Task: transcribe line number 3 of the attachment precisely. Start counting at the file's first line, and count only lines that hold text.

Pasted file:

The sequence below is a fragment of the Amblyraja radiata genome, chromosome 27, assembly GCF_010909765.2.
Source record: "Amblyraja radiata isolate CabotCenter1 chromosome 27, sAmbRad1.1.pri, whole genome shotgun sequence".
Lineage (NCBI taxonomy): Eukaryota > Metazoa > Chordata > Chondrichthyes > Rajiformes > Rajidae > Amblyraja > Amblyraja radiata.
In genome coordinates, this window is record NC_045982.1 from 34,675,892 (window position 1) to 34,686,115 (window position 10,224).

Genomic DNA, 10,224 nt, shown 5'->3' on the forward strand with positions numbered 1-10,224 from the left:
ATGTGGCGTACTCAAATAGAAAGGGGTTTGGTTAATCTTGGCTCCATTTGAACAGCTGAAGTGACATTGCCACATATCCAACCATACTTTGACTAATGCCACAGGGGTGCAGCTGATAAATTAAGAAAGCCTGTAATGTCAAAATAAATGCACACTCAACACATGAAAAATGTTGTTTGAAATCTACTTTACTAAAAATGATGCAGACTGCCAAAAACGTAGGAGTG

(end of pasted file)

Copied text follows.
Lineage (NCBI taxonomy): Eukaryota > Metazoa > Chordata > Chondrichthyes > Rajiformes > Rajidae > Amblyraja > Amblyraja radiata.